In July 2017, Shuey, Andler and Liberto started the Maryland FootGolf Club, which plays out of Carroll Park and is focused on promoting and organizing FootGolf throughout Maryland.
They continued to compete in tournaments, and five months later — two years after Andler started — Shuey and Andler were on their way to Morocco to represent the United States in the FootGolf World Cup.
“The experience of representing the United States in a sporting competition — no one is going to invite me to represent the U.S. in soccer,” Andler said. “There are no other sports that I’m anywhere near the level of being able to do this. So, of course I took that opportunity.”
Until then, Andler had focused on both the management and social side of the club, but he decided to hand the reins over to the current president, Jason Molidor, and focus on his professional FootGolf career — while also running local record company Morphius — hoping the club’s success would increase with his personal success.
The competitive edge of the club, which Andler said has 30 members, caught Sebastian Moorefield’s attention.
Moorefield, 26, like Andler and Shuey, checked out FootGolf because he was curious, and stayed because he found he could be competitive.
Moorefield is from Arlington, Va., and while Northern Virginia has a club of its own, it’s more recreational. So, Moorefield decided to make the commute to Maryland, where the prospects of the sport catching on seem better.
“There's plenty of courses, there's a huge soccer population [in Maryland],” Moorefield said. “Just out of sheer numbers, it has to be possible.”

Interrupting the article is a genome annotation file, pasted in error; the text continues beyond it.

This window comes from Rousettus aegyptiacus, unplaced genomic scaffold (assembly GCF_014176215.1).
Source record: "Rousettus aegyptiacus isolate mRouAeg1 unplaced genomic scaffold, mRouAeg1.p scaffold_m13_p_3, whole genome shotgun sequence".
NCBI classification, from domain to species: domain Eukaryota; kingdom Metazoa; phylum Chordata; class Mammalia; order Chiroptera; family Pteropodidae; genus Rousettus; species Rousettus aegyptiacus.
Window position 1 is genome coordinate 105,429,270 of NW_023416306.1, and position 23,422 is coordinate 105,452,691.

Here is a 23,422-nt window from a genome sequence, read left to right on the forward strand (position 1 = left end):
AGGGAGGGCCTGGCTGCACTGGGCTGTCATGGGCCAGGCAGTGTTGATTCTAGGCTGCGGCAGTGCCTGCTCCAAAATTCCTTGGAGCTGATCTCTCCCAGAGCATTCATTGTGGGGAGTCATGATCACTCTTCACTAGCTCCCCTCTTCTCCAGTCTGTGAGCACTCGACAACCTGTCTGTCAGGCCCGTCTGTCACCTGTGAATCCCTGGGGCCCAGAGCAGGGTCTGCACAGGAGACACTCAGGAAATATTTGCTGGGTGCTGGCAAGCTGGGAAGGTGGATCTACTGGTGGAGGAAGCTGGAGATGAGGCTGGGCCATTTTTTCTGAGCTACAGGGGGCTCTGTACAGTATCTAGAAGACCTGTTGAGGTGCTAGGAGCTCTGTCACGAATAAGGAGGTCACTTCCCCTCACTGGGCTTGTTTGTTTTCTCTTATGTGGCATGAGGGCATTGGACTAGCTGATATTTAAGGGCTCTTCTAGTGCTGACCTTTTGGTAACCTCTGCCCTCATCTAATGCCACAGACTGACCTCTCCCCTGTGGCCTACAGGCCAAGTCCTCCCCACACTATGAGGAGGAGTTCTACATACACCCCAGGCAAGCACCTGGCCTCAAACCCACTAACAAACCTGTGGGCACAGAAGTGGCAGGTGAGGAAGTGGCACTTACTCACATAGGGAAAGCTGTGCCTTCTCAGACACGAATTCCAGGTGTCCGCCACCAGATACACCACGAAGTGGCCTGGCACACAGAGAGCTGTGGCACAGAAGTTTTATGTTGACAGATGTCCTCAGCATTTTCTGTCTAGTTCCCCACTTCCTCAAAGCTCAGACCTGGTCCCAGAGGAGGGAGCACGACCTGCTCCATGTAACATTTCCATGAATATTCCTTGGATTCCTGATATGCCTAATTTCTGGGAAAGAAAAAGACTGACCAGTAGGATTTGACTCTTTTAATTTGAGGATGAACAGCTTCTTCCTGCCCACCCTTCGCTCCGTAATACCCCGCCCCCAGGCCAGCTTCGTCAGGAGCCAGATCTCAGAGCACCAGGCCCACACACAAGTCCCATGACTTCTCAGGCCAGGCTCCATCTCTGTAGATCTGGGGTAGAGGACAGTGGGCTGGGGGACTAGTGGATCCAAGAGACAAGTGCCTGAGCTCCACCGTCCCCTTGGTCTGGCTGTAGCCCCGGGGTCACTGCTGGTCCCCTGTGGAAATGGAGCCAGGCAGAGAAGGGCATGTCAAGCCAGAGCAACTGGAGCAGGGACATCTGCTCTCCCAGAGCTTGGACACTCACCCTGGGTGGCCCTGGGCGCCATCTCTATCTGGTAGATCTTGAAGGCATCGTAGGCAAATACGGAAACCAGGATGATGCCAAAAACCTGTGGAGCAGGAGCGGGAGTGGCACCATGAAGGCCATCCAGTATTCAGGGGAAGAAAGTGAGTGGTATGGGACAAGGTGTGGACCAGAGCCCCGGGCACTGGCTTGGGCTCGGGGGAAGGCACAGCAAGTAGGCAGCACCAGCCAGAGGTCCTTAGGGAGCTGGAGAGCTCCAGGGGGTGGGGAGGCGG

Even though the game is built around the rules of golf, players like Andler — with a golf background — are unique among FootGolfers. Right now, most are people more interested in soccer than golf.
Andler said he probably has more golf experience than 95% of them.
The golf background gives him an edge — he understands more about risk management, the advantage of following the fairways and how grain (the tilt of the grass toward the sun and water) can affect his game. But the lack of experience among players can create a clash between FootGolf and traditional golf culture.
FootGolf is played on a regular golf course next to regular golfers, and it theoretically works. But while the rules of the game are similar, the rules of etiquette are not.
In FootGolf, players aren’t encouraged to be quiet when a shot is being taken. The players, if they’ve never played golf, might not think to walk outside the line between the ball and the hole. And they are often dressed in patterned tees and crazy-colored socks instead of polo shirts and khakis.
“The more hoity-toity golf courses, they don’t let the FootGolfers play at all times,” Andler said. “The culture just isn’t always 100% compatible.”
On the reverse side, Moorefield said he’s had trouble getting soccer players involved if they can’t be loud.
But they still hope Maryland’s soccer culture leads to FootGolf getting off the ground.
Until then, they welcome all the interruptions from curious golfers as a way to spread the word about the game. Andler even invited one golfer who showed some foot skills to come play with them.
But the best thing that could happen for the sport, Andler said, is to get more professional athletes playing it. Some professional European soccer players and golfers have done promotional work with the sport, and some Baltimore Blast players have played a round for charity purposes.
The sport isn’t just limited to soccer players and golfers, though. Andler said it has a short learning curve, and it would be great to have other athletes try it out.
“I would love to see one or more of the kickers for the Ravens coming out and playing FootGolf,” Andler said.